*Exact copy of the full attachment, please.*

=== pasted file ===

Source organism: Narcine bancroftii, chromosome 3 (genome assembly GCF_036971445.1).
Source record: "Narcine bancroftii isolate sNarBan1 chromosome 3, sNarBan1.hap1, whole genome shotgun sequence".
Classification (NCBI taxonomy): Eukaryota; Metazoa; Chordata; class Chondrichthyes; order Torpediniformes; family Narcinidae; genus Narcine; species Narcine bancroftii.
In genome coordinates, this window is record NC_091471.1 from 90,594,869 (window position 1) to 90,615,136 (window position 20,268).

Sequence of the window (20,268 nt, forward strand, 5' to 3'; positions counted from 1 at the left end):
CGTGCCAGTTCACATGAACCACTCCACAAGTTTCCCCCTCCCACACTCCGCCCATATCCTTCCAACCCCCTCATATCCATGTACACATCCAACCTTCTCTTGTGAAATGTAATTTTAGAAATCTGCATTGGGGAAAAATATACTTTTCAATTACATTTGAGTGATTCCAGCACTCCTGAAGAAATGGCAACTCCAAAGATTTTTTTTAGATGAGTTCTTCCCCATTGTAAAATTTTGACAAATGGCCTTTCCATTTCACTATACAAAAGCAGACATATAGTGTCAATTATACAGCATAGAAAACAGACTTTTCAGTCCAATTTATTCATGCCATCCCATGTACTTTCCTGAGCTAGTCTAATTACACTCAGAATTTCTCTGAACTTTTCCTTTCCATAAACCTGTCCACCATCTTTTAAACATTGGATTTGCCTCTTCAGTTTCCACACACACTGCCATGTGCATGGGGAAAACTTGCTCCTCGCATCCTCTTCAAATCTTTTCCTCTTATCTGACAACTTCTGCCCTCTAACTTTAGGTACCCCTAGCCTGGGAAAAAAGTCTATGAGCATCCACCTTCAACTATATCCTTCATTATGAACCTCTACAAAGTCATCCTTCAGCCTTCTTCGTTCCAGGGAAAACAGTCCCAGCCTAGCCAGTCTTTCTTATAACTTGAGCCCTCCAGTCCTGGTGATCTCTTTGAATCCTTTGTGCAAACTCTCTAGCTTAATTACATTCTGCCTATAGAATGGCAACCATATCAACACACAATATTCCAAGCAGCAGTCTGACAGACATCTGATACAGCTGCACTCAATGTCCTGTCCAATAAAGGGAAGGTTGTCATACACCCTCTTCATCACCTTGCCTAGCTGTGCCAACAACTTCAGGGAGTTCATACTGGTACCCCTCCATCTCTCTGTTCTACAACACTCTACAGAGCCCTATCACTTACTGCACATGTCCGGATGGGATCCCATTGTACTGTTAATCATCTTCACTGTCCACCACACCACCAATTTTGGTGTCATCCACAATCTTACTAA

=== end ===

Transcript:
Source organism: Narcine bancroftii, chromosome 3 (genome assembly GCF_036971445.1).
Source record: "Narcine bancroftii isolate sNarBan1 chromosome 3, sNarBan1.hap1, whole genome shotgun sequence".
Classification (NCBI taxonomy): Eukaryota; Metazoa; Chordata; class Chondrichthyes; order Torpediniformes; family Narcinidae; genus Narcine; species Narcine bancroftii.
In genome coordinates, this window is record NC_091471.1 from 90,594,869 (window position 1) to 90,615,136 (window position 20,268).

Sequence of the window (20,268 nt, forward strand, 5' to 3'; positions counted from 1 at the left end):
CGTGCCAGTTCACATGAACCACTCCACAAGTTTCCCCCTCCCACACTCCGCCCATATCCTTCCAACCCCCTCATATCCATGTACACATCCAACCTTCTCTTGTGAAATGTAATTTTAGAAATCTGCATTGGGGAAAAATATACTTTTCAATTACATTTGAGTGATTCCAGCACTCCTGAAGAAATGGCAACTCCAAAGATTTTTTTTAGATGAGTTCTTCCCCATTGTAAAATTTTGACAAATGGCCTTTCCATTTCACTATACAAAAGCAGACATATAGTGTCAATTATACAGCATAGAAAACAGACTTTTCAGTCCAATTTATTCATGCCATCCCATGTACTTTCCTGAGCTAGTCTAATTACACTCAGAATTTCTCTGAACTTTTCCTTTCCATAAACCTGTCCACCATCTTTTAAACATTGGATTTGCCTCTTCAGTTTCCACACACACTGCCATGTGCATGGGGAAAACTTGCTCCTCGCATCCTCTTCAAATCTTTTCCTCTTATCTGACAACTTCTGCCCTCTAACTTTAGGTACCCCTAGCCTGGGAAAAAAGTCTATGAGCATCCACCTTCAACTATATCCTTCATTATGAACCTCTACAAAGTCATCCTTCAGCCTTCTTCGTTCCAGGGAAAACAGTCCCAGCCTAGCCAGTCTTTCTTATAACTTGAGCCCTCCAGTCCTGGTGATCTCTTTGAATCCTTTGTGCAAACTCTCTAGCTTAATTACATTCTGCCTATAGAATGGCAACCATATCAACACACAATATTCCAAGCAGCAGTCTGACAGACATCTGATACAGCTGCACTCAATGTCCTGTCCAATAAAGGGAAGGTTGTCATACACCCTCTTCATCACCTTGCCTAGCTGTGCCAACAACTTCAGGGAGTTCATACTGGTACCCCTCCATCTCTCTGTTCTACAACACTCTACAGAGCCCTATCACTTACTGCACATGTCCGGATGGGATCCCATTGTACTGTTAATCATCTTCACTGTCCACCACACCACCAATTTTGGTGTCATCCACAATCTTACTAA